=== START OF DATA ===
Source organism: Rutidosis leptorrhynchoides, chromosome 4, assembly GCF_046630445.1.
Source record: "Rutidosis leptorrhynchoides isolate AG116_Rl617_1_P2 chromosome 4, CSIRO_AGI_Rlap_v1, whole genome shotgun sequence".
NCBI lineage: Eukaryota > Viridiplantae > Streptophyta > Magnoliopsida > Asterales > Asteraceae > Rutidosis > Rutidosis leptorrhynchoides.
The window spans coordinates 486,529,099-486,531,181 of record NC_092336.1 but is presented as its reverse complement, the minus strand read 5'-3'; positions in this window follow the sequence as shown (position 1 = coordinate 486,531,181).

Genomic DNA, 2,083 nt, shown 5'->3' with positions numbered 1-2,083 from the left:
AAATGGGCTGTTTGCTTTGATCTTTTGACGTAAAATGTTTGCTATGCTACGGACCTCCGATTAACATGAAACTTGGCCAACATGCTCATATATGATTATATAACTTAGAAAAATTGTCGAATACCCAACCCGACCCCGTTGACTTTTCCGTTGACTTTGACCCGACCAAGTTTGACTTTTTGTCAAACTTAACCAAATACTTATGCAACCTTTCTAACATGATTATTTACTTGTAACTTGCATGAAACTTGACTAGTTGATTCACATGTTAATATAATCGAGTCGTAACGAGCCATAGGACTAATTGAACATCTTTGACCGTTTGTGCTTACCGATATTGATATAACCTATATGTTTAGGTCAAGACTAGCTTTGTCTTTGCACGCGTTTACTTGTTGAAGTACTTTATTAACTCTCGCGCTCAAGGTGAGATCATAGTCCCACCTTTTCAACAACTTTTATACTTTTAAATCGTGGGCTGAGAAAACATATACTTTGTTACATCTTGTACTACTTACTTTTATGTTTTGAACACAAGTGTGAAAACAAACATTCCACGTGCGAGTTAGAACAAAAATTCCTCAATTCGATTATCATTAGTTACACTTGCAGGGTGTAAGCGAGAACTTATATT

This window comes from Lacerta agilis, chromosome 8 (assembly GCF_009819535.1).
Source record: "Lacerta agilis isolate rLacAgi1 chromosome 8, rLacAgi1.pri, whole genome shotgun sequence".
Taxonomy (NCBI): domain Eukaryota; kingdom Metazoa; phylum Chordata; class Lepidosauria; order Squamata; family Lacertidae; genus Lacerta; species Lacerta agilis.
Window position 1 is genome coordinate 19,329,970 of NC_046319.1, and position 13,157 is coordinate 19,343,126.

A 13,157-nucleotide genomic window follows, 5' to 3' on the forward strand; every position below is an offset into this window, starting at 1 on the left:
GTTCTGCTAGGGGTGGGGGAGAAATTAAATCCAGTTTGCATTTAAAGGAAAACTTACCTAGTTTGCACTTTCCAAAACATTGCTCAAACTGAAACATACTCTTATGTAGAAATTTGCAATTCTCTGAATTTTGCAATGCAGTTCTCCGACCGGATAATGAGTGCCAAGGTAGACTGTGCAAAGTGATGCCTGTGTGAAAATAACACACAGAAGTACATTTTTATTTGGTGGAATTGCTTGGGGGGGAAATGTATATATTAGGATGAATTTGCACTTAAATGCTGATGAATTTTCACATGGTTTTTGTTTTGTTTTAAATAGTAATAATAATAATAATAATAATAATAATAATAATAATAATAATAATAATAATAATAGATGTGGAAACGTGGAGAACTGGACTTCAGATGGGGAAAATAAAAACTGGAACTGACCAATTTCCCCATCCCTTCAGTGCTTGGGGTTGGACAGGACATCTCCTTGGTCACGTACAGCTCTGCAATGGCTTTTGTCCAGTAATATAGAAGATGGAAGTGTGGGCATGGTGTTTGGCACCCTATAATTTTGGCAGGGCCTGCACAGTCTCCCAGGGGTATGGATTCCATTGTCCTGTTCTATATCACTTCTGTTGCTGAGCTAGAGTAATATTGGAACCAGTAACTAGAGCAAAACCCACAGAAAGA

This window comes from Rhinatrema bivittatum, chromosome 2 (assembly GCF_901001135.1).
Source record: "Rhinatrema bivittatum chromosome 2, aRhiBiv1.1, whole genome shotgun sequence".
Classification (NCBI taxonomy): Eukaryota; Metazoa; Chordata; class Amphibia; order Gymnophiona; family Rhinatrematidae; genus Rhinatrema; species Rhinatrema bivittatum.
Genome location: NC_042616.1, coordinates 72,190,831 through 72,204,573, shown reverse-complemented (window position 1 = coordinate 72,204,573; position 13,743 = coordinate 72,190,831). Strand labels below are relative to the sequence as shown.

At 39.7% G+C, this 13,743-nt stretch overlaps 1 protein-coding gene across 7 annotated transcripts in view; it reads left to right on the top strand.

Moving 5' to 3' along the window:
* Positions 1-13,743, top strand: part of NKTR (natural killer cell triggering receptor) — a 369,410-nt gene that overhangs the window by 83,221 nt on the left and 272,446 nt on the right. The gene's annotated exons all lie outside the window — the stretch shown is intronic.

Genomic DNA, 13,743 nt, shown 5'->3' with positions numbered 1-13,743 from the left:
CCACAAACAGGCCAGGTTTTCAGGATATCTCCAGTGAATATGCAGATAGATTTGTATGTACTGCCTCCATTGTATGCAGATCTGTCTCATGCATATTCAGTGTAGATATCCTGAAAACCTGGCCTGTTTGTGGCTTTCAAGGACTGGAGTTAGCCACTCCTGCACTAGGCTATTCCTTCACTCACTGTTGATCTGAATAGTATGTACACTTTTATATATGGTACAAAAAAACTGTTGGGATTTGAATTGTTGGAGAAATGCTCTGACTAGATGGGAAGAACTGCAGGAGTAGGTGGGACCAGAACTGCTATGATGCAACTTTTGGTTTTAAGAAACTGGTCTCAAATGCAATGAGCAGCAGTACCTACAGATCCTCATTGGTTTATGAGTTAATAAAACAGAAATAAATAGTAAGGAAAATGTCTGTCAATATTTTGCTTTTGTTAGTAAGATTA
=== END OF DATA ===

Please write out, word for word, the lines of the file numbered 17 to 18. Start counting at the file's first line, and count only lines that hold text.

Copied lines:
At 39.7% G+C, this 13,743-nt stretch overlaps 1 protein-coding gene across 7 annotated transcripts in view; it reads left to right on the top strand.

Moving 5' to 3' along the window: